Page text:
China announces $ 174 bil. in clean energy by 2020

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According to the Bem Paraná Portal, “the most populous country in the world and also the largest emitter of greenhouse gases, China is investing heavily in energy infrastructure for the production of renewable energy. noticia_483104_img1_eolica1According to the agency, hydropower and wind power generation are expected to concentrate most of the investment, with short-term targets set for measures to be in place by 2020 “In addition to the environmental impact of replacing fossil fuels with renewable sources, the policy should also generate 300,000 direct and indirect jobs only with respect to wind energy.”

Read the article on the Bem Paraná Portal here.

To learn more about the case of the change in the energy matrix, we recommend reading the article by Ming et al. (2014). In the article published in Renewable and Sustainable Energy Reviews (Elsevier) entitled “Review of renewable energy investment and financing in China: Status, mode, issues and countermeasures”

Abstract

1-s2-0-s1364032113007752-gr1With the support of national policies, China’s renewable energy generation industry has experienced a rapid development period and entered the world forefront level, especially in the aspects of installed capacity and speed of newly installed capacity. However, with the rapid development of renewable energy, the power generation industry is facing more and more challenges, particularly in investment and financing. For wind power industry, there are also some problems such as single financing channels, blindness of investment projects and so on, which will result in financing difficulties for some advanced projects. In addition, the problems of photovoltaic (PV) power generation lead to vicious competition and to tumble in international market, thus the overcapacity of China’s entire PV industry emerges. Generally speaking, the renewable energy industry is facing a seemingly contradictory prediction of funding deficiencies and blind investment, which is derived from the government-centered renewable energy investment and financing. This government-centered mode has promoted the development of renewable energy industry in the early stage, but it can not be adapted to the requirements of sustainable development. In view of these, the problems of renewable energy investment and financing are thoroughly studied in this paper.

This paper proceeds as follows: Firstly, the overview of the development of China’s renewable energy industry is briefly introduced. Secondly, the status quo of China’s renewable energy investment and financing is explored in detail based on the following five perspectives: investment situation; Investment and financing bodies; Investment and financing means; Sources of funding and financing channels.1-s2-0-s1364032113007752-gr21Secondly, the patterns and characteristics of renewable energy financing are summarized and a comparative analysis of wind power and photovoltaic power generation is carried out. Finally, renewable energy investment and financing issues are discussed and further feasible proposals are put forward. In all, this paper is of great significance in the sustainable and healthy development of China’s renewable energy.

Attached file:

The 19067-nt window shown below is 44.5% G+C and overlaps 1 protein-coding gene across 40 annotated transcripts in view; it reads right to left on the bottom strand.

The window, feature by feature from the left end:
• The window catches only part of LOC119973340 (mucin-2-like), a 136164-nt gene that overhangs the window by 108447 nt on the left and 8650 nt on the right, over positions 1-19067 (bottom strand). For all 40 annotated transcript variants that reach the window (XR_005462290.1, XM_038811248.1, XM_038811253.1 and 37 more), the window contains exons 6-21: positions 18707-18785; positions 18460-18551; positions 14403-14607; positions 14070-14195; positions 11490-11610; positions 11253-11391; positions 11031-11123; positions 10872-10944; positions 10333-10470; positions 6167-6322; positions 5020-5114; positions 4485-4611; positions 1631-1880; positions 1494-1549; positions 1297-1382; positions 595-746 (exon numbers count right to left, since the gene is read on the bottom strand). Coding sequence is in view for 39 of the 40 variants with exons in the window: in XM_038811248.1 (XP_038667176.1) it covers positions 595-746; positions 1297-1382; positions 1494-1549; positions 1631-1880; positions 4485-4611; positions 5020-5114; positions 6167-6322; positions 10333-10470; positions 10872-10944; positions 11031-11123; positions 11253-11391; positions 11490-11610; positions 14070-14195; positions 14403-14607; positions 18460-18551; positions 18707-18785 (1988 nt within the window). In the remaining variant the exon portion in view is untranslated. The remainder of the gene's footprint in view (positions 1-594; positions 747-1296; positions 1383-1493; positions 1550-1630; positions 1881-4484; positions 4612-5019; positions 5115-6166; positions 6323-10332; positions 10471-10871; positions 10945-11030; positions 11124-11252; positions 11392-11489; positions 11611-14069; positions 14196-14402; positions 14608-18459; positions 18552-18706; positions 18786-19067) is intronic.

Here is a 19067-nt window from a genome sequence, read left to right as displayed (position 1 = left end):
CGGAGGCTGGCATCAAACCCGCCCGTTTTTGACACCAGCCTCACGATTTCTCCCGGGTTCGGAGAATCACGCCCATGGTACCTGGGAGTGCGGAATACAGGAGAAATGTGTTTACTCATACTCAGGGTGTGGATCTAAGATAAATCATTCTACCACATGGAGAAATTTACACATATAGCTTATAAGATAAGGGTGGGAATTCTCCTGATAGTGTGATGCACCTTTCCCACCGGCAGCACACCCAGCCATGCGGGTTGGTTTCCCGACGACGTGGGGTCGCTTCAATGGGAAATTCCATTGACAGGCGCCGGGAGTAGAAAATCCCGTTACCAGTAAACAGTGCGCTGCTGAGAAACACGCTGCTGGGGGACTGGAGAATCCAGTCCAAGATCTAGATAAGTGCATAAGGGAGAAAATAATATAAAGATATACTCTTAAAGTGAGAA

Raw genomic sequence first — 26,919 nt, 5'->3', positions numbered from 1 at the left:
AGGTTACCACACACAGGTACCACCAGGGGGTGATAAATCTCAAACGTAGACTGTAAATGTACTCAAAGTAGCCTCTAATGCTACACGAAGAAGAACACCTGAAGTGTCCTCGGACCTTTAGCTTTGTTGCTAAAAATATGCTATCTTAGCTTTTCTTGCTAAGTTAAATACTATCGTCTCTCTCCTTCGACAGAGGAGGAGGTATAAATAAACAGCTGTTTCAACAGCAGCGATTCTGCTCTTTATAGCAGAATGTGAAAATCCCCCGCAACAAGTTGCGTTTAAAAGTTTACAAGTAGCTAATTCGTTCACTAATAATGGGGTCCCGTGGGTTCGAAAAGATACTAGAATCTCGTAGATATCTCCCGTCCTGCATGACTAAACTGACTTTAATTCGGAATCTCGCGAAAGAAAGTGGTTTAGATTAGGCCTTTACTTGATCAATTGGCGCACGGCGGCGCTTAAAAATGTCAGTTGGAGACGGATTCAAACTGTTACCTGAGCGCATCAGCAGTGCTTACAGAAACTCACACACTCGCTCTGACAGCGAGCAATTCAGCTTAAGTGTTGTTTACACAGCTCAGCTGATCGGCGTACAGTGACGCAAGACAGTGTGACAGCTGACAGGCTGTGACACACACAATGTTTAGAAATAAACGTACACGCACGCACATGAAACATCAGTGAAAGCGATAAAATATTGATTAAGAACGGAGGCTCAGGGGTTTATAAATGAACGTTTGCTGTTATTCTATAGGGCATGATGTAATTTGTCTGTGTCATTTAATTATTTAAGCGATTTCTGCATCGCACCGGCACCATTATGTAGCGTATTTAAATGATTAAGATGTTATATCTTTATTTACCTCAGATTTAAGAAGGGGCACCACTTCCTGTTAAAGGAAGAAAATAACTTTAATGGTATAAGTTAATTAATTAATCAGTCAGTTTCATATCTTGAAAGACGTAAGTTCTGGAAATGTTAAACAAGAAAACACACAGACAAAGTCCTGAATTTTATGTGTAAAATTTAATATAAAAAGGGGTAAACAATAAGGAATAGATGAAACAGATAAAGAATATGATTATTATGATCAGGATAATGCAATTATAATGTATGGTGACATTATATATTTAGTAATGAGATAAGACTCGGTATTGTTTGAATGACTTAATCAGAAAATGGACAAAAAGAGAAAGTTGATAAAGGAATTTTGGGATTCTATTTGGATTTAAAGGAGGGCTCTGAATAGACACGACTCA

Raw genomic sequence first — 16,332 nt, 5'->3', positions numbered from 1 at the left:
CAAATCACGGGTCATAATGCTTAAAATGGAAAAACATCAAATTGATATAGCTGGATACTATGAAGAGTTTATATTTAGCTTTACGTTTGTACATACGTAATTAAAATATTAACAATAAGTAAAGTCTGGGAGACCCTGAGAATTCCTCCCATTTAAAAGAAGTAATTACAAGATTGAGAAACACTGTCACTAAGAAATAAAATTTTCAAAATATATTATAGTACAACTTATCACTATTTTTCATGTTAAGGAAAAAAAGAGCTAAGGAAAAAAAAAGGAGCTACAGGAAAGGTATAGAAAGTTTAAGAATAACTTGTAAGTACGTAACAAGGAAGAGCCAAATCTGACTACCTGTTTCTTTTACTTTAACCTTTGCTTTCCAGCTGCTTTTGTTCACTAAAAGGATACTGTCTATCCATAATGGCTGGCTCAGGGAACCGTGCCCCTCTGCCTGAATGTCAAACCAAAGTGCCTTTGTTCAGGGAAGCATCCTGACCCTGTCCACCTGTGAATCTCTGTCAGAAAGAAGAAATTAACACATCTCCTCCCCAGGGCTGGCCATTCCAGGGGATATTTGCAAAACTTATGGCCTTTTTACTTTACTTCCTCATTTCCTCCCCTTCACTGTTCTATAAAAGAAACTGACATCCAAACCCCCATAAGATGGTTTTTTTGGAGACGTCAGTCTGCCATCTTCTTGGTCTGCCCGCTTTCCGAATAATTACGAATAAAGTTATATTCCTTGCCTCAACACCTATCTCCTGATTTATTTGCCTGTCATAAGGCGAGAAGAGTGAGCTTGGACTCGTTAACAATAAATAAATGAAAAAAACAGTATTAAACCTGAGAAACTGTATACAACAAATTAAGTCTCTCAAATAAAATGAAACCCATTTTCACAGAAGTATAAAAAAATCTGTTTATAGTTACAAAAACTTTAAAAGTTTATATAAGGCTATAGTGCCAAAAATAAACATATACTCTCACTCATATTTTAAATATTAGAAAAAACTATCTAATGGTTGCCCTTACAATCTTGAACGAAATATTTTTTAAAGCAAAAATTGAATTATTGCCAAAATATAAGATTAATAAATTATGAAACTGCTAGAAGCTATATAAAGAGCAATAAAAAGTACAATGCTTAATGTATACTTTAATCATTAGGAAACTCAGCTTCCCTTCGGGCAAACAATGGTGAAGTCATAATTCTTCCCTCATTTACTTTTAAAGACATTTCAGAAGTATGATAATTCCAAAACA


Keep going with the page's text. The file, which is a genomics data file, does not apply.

After COP22, Morocco To Implement 100% Renewable Electricity

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At COP22 the global community came together to discuss, among others, how to move more quickly to more sustainable energy supplies. This transition must be understood as a source of innovation and a driver of change towards an economic system that works within the Earth’s limits. Morocco has pointed out some of those gains successfully, but there is still a long way to go to changing its energy patterns. Read CleanTecnica’s report about the COP’s host country Morocco’s challenges in this process.

At COP22, 48 countries committed to “strive to meet 100% domestic renewable energy production as rapidly as possible while working to end energy poverty, protect water and food security, taking into consideration national circumstances.” They are among the most vulnerable countries and are united as the Climate Vulnerable Forum (CVF). With their declaration, these countries prove unique leadership in Marrakesh, keeping up to the promise to make the first COP after the Paris Agreement entering into force, an “Action COP.”

Changes in the energy sector imply changes to the whole economy and thus need thorrow planning and integration between science and technology, the economy, the political process and the cultural sphere as well.